The next phase after immune-clearance is the low replicative phase, characterized by the absence of HBeAg, presence of anti-HBe, relatively normal AT levels and relatively low serum HBV DNA. Liver biopsy generally shows mild hepatitis and fibrosis, but significant liver injury or even cirrhosis in patients who have had severe liver injury during the preceding ‘immune-clearance’ phase. This phase may persist indefinitely, especially if this state is reached early. However, some patients have reactivation of HBV replication either spontaneously or as a result of immunosuppression. Most clinically recognizable reactivations occurs in patients who are in the low replicative phase of infection. During these episodes, serum aminotransferase levels increase in response to the sudden re-emergence of viral replication.

Thus, reactivation of hepatitis can occur in both HBeAg-positive and -negative patients [39, 40]. A proportion of patients develop jaundice and hepatic decompensation during the hepatitis reactivation, namely, severe acute exacerbation, and may progress to acute-on-chronic hepatic failure [41, 42].

Reactivation of chronic HBV infection can occur in the immune-clearance phase affecting 40–50% of hepatitis B e antigen (HBeAg)-positive patients, and can be prolonged when there is repeated unsuccessful clearance of HBeAg [43]. Reactivation of CHB at the HBeAg-negative phase, seen in 15–30% of HBeAg-negative patients, can also result in acute decompensation, and is occasionally associated with HBeAg seroreversion [44].

In Far Eastern regions, 23–38% of patients have been reported to develop jaundice and hepatic decompensation during biochemical exacerbation of CHB [44, 45]. These exacerbations are often associated with significant mortality. Influence of HBV Genotypes on reactivation has also been assessed. In case–control studies from Hong Kong [46, 47] and Japan [48] genotype B was found to be the predominant HBV strain among patients suffering from severe acute exacerbation as compared to control patients with various severities of liver diseases. Genotype B HBV may associate with more vigorous immune response that leads to a higher chance of successful immune clearance but also a higher risk of hepatic decompensation during the hepatitis flare.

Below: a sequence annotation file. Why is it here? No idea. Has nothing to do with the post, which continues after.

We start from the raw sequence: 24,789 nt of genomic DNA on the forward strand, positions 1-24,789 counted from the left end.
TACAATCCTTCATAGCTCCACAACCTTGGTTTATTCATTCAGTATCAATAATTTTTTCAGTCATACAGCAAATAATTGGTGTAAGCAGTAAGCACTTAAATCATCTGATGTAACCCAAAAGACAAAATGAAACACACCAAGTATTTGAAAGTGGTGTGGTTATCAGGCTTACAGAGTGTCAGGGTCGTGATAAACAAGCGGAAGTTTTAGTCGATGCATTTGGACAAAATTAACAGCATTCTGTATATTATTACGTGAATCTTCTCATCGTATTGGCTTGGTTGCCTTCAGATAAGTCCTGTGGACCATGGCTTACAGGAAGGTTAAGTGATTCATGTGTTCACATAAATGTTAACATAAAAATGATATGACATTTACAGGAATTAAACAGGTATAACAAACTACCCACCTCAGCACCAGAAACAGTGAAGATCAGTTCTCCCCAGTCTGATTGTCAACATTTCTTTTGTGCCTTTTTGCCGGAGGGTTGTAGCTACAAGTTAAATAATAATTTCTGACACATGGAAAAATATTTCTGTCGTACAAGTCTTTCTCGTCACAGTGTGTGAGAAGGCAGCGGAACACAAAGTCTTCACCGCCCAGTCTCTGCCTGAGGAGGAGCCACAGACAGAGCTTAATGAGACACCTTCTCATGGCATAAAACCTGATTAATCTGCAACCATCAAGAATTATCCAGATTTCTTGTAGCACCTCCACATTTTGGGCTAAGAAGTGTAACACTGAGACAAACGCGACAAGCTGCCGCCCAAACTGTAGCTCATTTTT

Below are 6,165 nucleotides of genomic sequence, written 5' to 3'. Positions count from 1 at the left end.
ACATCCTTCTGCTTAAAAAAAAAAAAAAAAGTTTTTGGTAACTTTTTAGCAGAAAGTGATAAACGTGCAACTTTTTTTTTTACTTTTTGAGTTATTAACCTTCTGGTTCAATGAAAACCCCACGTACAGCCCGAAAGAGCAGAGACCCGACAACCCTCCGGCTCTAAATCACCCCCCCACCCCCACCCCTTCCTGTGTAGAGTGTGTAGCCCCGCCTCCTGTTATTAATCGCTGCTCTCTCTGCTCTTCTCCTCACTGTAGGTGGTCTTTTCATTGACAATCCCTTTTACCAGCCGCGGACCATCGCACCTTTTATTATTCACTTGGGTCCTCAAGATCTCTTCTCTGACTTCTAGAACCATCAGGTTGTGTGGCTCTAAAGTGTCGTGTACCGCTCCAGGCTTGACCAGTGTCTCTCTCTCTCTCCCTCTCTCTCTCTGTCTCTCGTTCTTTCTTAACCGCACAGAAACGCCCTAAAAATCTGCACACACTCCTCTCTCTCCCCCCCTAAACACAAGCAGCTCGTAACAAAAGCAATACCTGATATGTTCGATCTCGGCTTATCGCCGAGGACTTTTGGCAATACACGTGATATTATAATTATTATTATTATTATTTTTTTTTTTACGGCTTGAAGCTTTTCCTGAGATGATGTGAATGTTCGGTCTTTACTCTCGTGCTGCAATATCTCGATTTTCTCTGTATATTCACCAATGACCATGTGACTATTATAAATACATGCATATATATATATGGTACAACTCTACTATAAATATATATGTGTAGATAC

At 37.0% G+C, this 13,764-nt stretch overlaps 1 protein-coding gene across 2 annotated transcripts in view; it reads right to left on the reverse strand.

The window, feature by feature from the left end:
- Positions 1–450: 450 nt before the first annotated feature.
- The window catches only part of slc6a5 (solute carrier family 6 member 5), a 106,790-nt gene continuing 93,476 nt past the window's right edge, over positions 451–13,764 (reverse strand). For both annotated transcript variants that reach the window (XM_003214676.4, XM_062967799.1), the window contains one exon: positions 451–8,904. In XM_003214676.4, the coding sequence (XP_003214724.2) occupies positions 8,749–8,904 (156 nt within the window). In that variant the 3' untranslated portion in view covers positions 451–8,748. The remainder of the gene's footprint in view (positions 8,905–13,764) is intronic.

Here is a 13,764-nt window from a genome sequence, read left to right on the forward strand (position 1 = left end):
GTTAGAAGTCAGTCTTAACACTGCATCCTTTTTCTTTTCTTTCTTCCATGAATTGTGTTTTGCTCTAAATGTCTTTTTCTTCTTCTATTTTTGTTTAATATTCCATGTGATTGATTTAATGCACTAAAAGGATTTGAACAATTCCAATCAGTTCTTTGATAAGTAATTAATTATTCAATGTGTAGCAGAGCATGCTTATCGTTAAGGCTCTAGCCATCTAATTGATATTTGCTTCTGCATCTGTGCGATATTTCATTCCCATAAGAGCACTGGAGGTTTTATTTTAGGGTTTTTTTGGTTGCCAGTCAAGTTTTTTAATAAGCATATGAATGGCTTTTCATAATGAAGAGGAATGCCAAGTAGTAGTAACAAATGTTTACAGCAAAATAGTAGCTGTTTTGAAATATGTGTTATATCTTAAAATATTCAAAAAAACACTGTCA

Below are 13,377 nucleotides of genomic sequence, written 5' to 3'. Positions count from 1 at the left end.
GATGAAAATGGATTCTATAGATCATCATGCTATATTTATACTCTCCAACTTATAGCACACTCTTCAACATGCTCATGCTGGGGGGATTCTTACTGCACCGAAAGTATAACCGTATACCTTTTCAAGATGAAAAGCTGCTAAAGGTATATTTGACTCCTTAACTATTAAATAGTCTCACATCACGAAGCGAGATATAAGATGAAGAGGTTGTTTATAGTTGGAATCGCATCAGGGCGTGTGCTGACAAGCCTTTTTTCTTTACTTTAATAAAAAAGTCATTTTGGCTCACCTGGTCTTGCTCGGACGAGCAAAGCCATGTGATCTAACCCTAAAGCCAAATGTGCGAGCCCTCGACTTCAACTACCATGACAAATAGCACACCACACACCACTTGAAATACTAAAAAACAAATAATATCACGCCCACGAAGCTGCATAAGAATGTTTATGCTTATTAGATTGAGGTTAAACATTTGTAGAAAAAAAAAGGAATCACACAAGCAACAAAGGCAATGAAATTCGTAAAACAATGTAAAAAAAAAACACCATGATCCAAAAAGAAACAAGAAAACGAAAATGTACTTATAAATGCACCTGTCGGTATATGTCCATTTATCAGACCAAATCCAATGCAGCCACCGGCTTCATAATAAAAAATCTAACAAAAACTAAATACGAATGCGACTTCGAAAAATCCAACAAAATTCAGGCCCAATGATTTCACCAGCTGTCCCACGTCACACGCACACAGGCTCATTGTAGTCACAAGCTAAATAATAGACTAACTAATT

Several HBV mutant strains, including mutations in precore, core promoter and deletion mutation in pre-S/S genes have been reported [49]. Viral populations in the immune tolerance phase mostly consist of exclusively wild-type virus or HBeAg-positive strains with little or no precore/core promoter mutants or HBeAg-negative strains [50]. Acute flares in chronic hepatitis B may also occur in response to HBV genotypic variation. Chronic infection with precore mutant is often associated with multiple flares interspersed with periods of asymptomatic infection [51, 52]. A function of the HBeAg is to induce immunological tolerance. It is possible that the absence of HBeAg in patients harbouring precore mutant HBV may permit a more vigorous immunological response to core peptides expressed on the surface of hepatocytes. Episodic flares have been attributed to increases in the concentration of precore mutants and changes in the proportion of precore to wild-type HBV [53]. It has been suggested that disease exacerbations remain uncommon during the earliest phase of chronic HBV at a time when wild-type HBV predominates and that flares become common with the gradual emergence of the precore variant. These flares have been thought to subside with time as the genetic heterogeneity disappears and patients become exclusively infected with precore HBV [53]. Mutations at the basal core promoter region are associated with decreased HBeAg synthesis, active liver histology and increased viral replication. Sometimes these exacerbations have been fatal, presenting as fulminant liver failure [54].

Pathogenesis of spontaneous reactivation of hepatitis B virus infection